Discover Your Ancestor’s Polish Name

Discover Your Ancestor’s Polish Name

Family Tree University

Note from the Dean

Diane Haddad

If you have Polish roots, you know that researching your family has its challenges. In addition to the historical boundary changes in Eastern Europe, which can make records hard to find, there’s a language barrier that can make it hard to understand records, names and places.
This excerpt from our Polish Genealogy 101 Family Tree University course offers some hints on tracing your Polish ancestors’ names.
One of the key steps you’ll need to take in order to follow your clan back to Poland is to determine their original Polish names, first and last-including maiden names for women.
The name you know your ancestor by from North American records may or may not be the same one he or she used back home. Like other immigrants, Poles sometimes “translated” their given names to the English equivalents (Jan becomes John; Katarzyna becomes Katherine). 
And because Polish orthography is so different from English, immigrants  often altered the spelling or pronunciation of surnames to make themlook and sound less foreign. 
The Polish alphabet has 32 letters-9 vowels and 23 consonants (note that q, v, and x are not normally used). The additional letters with diacriticals (accent marks) were often misinterpreted:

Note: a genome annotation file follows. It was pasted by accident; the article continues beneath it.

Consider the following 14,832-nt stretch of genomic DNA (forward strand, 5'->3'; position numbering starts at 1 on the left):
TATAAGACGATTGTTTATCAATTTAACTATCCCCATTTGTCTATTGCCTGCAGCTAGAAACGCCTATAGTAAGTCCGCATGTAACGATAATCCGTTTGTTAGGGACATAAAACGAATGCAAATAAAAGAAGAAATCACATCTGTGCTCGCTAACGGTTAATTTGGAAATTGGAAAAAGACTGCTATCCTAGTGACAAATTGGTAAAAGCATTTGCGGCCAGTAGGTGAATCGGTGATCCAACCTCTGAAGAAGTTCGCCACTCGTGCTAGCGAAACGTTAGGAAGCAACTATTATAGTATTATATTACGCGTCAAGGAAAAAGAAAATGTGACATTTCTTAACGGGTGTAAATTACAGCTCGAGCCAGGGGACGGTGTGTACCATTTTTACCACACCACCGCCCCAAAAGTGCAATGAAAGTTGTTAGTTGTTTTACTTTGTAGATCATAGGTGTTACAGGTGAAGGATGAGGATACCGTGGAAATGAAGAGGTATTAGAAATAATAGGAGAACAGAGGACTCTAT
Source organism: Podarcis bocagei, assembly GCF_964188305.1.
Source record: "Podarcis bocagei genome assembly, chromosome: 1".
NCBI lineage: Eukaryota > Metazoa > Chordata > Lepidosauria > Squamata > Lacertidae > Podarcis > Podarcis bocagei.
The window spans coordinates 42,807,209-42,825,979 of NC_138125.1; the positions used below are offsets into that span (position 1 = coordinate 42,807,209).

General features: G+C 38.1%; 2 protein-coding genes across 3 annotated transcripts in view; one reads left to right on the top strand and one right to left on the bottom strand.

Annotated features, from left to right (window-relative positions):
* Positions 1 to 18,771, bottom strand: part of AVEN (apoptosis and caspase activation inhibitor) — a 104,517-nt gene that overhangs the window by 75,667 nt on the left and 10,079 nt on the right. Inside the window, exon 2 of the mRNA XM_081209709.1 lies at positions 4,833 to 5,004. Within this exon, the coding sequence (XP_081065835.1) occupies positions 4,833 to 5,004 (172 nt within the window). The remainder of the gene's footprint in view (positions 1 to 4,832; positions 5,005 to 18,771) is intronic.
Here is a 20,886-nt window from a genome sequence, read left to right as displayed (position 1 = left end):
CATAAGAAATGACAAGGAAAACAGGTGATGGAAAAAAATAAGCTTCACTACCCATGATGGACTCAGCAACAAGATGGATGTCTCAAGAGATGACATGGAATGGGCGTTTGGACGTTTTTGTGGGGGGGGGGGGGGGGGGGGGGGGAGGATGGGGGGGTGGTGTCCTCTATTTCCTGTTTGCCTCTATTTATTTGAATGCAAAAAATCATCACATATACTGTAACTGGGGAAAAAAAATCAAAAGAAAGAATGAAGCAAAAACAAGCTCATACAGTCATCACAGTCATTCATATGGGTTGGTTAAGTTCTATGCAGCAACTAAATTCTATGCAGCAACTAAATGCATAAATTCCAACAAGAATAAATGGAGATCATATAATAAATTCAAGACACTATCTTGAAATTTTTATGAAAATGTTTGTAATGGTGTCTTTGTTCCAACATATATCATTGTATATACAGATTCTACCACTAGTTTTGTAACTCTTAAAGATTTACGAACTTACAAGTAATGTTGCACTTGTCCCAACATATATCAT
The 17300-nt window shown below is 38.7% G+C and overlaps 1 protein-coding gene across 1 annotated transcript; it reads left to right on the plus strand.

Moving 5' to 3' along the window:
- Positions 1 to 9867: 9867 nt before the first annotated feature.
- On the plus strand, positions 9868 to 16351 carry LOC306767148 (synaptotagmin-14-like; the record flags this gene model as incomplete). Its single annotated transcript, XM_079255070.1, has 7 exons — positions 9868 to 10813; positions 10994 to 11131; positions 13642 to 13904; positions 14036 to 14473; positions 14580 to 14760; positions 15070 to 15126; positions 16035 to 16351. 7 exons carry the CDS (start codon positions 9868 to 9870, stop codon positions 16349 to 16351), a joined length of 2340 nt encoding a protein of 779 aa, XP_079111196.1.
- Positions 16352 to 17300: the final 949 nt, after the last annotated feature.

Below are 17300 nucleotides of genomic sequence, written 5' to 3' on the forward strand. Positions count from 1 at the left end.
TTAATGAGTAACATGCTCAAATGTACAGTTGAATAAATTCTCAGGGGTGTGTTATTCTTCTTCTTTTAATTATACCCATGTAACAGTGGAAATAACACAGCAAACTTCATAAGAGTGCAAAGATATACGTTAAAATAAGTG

These name changes generally occurred after arrival in the United States or Canada, so expect your ancestors to appear in earlier records, including passenger arrival lists, with their Polish names. This is where it helps to understand Polish naming practices. Roman Catholics, for example, would often name a child after a saint whose feast day was celebrated on or near the baby’s date of birth or baptism. Books that can help you determine given names in Latin, Polish and German, and find surname spellings, include Polish Surnames: Origins and Meanings by William “Fred” Hoffman and First Names of the Polish Commonwealth: Origins and Meanings by William F. Hoffman and George W. Helon (both from the Polish Genealogical Society of America).

Create a list of the surnames and first names you’re searching, as well as potential alternate spellings and variations to look for in online databases and print indexes.

 

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